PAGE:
Turning now to Dupont v. Synvina, on this case, in distinction to Magnum Oil, the Board was discovered to have erred in not shifting the burden of manufacturing proof of patentability to the patentee. Paradoxically, the Board believed that it was following the precedent set in Magnum Oil. Trying to information, DuPont, a competitor of Synvina, petitioned for an IPR of Synvina’s patent directed to a way of manufacturing a chemical product utilizing sure particular response circumstances (temperature, strain, solvent, and catalyst). The IPR petition was based mostly on obviousness of claims on a number of grounds, two of which have been accepted by the Board for instituting the IPR. The prior artwork disclosed making the product underneath response circumstances that overlapped with these required by the challenged claims. After a trial, the Board issued a last written determination holding claims not apparent, stating as purpose that none of the references expressly taught a course of during which the chemical product at difficulty was produced underneath the response circumstances recited in the claims. Moreover, the Board interpreted Magnum Oil as prohibiting burden-shifting to the patentee in an IPR and did not ask Synvina to supply proof of nonobviousness. In accordance with the Federal Circuit, each discovering the claims apparent for the cause given and not shifting the burden of proof to Synvina have been errors.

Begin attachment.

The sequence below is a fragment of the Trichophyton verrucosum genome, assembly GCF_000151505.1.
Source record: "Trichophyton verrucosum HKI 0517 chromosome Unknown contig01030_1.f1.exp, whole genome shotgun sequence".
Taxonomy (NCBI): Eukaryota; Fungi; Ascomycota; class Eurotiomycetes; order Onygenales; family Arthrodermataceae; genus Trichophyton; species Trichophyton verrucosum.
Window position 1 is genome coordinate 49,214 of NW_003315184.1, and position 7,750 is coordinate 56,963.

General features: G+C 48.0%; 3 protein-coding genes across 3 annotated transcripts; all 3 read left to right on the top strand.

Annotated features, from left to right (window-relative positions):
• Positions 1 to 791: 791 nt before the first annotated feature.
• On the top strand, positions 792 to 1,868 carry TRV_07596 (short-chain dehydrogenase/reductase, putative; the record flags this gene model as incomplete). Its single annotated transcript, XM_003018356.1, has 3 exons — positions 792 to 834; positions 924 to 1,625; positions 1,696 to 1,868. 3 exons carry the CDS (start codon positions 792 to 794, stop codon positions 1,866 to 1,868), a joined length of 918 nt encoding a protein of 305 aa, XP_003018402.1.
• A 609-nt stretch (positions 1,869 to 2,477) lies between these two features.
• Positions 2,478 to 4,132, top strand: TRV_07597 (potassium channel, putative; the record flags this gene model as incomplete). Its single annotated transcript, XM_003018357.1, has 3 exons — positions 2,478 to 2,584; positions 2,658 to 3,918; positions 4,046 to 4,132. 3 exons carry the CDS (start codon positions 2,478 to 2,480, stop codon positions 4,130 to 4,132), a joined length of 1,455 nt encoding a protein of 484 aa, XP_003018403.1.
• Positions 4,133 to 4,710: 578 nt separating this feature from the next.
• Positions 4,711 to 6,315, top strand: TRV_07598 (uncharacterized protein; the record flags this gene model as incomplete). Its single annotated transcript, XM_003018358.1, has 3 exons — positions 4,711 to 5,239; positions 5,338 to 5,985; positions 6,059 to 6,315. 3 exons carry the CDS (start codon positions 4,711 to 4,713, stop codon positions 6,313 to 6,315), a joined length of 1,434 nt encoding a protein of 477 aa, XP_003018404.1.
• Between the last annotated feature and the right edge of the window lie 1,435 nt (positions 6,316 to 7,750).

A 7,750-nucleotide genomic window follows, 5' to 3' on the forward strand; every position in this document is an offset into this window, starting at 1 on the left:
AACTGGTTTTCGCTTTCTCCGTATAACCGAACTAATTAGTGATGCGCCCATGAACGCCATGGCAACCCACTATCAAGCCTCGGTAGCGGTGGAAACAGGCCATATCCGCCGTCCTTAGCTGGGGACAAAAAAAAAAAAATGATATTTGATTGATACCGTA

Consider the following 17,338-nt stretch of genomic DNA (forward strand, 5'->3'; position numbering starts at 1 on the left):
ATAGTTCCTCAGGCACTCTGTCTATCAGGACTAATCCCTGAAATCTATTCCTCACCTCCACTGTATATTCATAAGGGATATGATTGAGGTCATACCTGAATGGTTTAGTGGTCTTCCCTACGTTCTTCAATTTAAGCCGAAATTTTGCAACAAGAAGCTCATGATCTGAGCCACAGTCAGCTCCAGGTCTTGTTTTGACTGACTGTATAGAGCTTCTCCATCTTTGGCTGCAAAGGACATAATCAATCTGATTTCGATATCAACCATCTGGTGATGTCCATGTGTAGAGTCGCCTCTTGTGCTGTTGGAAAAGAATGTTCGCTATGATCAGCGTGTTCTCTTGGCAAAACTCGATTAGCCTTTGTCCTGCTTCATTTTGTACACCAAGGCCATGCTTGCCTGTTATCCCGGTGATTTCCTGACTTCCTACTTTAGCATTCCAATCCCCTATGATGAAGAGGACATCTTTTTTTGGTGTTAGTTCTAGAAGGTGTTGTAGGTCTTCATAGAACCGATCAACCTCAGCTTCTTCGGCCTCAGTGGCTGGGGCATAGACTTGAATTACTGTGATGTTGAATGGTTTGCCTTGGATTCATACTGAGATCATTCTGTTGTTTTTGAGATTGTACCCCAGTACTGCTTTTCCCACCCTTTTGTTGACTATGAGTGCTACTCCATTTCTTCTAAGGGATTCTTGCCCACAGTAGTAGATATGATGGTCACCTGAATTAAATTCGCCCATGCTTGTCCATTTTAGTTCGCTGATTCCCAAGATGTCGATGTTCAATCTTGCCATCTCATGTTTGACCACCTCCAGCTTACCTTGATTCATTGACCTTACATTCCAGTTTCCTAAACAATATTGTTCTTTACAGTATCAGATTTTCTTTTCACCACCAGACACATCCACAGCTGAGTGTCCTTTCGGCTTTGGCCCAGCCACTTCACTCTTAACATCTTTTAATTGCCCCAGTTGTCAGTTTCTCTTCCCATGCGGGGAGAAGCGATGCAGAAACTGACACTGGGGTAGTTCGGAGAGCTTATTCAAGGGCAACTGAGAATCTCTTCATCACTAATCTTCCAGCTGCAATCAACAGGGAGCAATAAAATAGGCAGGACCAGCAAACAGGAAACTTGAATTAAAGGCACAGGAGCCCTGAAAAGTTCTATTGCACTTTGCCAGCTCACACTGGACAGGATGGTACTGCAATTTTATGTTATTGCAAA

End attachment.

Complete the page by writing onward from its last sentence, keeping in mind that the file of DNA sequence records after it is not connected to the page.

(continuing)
The courtroom first set forth the relevant authorized precept: the place the basic circumstances of a declare are disclosed in the prior artwork, it isn’t creative to find the optimum or workable ranges by routine experimentation. Utilized to overlapping ranges, a prima facie case of obviousness sometimes exists when the ranges of a claimed composition overlap the ranges disclosed in the prior artwork, the courtroom famous. The prima facie case could also be rebutted by the patentee in a number of methods together with by means of proof of sudden outcomes and educating away.